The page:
But, additionally, there is an inherent contradiction between the idea that the democratic process allows the broader public to converge on the set of policies and politicians which will best serve the common interest and the fact that human cognition is inherently emotional and tribal in nature and can thus be steered into various dead-ends which best serve the interest of one or other elite.

Despite these basic design flaws within the democratic paradigm, the options are even worse, as famously observed by Winston Churchill. Assuming for the moment that Churchill (and many others) are right in this belief, South Africa is blessed with a Constitution particularly rich in institutions and formal rules designed to maintain the democratic order and to best extract the value residing in the democratic process.

But South Africans, like many others, have come to understand that institutions alone will not suffice unless the ordinary citizen believes in the central importance of the democratic system to their present and future happiness and are willing to defend it, even when their short-term interests seem to dictate otherwise.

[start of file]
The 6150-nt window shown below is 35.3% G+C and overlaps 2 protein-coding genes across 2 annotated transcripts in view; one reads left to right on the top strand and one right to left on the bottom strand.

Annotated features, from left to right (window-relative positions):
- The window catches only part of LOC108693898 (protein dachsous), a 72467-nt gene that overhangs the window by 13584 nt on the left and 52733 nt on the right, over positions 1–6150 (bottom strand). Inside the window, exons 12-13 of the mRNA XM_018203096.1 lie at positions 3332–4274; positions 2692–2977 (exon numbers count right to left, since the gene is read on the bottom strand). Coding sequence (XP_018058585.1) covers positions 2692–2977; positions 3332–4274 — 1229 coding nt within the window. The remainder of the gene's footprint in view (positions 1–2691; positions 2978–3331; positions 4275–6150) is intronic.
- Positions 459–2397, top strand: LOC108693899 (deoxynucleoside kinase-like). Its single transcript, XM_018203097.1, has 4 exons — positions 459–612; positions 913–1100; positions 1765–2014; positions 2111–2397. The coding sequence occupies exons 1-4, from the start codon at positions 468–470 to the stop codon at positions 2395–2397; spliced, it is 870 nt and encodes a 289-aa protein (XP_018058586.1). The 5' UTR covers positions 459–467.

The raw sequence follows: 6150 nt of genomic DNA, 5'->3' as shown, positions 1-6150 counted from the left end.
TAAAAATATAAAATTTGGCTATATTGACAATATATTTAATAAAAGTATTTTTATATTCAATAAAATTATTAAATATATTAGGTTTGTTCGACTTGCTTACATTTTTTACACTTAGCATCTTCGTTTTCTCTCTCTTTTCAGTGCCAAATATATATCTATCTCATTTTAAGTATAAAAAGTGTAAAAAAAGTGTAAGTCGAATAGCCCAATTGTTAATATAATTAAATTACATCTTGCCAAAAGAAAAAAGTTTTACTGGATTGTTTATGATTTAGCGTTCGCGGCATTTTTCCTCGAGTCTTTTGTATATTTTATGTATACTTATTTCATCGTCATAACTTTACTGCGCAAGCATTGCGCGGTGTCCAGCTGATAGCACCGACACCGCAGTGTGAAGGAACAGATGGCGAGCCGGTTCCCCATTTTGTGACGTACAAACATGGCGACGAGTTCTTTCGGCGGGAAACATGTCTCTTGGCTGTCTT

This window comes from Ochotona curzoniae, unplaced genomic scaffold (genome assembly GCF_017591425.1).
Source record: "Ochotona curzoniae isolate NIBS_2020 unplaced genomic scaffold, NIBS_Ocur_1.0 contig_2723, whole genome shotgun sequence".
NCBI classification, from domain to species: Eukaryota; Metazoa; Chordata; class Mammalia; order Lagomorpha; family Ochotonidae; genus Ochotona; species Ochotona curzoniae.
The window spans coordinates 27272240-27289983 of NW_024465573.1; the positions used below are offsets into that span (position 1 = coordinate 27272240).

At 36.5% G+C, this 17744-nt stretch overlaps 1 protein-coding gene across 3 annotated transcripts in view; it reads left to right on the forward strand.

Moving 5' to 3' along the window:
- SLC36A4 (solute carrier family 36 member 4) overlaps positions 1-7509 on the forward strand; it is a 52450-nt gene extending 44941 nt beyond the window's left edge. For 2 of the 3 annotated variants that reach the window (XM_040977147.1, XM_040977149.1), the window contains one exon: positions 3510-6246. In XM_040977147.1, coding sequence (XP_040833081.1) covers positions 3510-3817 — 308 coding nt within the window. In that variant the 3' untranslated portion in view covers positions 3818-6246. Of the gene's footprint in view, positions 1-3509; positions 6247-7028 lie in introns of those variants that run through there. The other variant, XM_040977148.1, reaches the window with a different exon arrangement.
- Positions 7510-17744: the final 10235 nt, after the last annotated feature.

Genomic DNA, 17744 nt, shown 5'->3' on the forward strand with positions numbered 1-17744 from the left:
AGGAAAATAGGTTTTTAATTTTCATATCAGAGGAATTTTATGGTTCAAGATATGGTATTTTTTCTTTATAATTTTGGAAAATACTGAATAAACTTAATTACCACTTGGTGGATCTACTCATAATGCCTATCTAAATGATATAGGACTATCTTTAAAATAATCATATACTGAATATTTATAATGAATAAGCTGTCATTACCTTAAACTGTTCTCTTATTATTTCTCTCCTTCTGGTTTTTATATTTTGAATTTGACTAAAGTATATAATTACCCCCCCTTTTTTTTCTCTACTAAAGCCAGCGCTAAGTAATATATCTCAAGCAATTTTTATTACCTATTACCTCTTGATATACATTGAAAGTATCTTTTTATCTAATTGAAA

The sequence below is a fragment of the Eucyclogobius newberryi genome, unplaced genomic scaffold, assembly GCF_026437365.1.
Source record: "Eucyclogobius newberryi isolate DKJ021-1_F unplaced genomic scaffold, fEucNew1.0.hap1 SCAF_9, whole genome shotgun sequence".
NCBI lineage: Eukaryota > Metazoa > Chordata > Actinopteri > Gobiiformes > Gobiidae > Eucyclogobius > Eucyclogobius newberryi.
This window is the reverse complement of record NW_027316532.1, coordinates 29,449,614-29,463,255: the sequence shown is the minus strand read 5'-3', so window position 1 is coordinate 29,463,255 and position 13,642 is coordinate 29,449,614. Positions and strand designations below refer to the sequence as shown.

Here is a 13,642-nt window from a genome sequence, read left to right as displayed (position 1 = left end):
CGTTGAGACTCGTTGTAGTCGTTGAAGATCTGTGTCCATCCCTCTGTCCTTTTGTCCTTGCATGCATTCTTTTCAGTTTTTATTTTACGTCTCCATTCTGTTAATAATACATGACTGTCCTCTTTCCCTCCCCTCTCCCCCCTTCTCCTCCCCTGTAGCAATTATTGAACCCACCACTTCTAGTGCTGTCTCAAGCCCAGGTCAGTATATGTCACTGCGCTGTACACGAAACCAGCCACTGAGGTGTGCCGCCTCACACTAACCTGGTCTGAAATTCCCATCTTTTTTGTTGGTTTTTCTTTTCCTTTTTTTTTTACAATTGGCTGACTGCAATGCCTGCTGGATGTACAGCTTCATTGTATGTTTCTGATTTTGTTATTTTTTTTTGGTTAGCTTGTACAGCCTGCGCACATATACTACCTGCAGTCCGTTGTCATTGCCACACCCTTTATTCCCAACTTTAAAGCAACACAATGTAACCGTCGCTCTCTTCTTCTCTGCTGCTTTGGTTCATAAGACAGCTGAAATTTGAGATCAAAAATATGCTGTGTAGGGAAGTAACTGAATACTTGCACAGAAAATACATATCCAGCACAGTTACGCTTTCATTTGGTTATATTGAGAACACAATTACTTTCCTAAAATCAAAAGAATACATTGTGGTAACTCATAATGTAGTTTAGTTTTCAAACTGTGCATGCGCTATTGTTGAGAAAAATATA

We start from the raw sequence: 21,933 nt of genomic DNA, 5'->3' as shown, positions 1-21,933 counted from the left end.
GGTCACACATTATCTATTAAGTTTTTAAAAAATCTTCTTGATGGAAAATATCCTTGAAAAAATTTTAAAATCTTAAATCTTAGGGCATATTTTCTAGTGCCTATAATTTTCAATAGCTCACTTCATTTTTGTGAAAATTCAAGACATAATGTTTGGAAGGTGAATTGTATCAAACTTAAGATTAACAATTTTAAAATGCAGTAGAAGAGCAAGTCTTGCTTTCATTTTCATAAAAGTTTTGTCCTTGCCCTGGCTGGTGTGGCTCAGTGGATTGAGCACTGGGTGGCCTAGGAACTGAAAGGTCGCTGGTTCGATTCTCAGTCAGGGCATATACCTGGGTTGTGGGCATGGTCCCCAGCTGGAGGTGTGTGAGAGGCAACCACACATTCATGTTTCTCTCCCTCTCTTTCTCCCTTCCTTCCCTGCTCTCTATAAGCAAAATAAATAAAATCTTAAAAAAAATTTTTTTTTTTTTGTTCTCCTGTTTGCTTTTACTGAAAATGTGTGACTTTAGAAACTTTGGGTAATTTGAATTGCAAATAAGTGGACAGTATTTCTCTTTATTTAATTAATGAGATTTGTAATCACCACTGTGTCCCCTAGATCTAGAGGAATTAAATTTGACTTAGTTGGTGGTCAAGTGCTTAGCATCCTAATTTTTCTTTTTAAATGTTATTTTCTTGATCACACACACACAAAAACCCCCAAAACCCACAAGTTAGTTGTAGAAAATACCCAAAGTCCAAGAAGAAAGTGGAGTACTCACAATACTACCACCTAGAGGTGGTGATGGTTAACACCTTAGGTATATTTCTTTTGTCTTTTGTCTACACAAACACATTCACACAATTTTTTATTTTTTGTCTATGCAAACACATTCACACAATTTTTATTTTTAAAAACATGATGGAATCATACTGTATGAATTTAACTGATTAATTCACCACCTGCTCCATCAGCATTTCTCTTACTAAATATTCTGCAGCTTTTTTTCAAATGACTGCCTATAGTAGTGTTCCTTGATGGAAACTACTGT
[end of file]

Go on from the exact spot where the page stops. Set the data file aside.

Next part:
When assessing the survival prospects of democracy in South Africa we're faced with a mixed picture. The good news is that most of our citizens understand the alternative to democracy is not likely to be a Singaporean miracle but some version of an African-Middle Eastern-Asian-South American nightmare.

In short tyrannies of various kinds are far more likely to end in disaster than success. This prospect cools the blood of most wannabe revolutionaries but that does not include those of a totalitarian or criminal bent for whom the scent of power and wealth is far too intoxicating to resist.

Nevertheless, the vigorous fight back of civil society against the criminal behaviour of the Zuptoid faction (amongst others) within the ANC demonstrates a strong spirit of independence and self-preservation within our wider body politic. This is not entirely something new. It was even expressed within the vigorous parliamentary and extra-parliamentary opposition throughout the Apartheid years.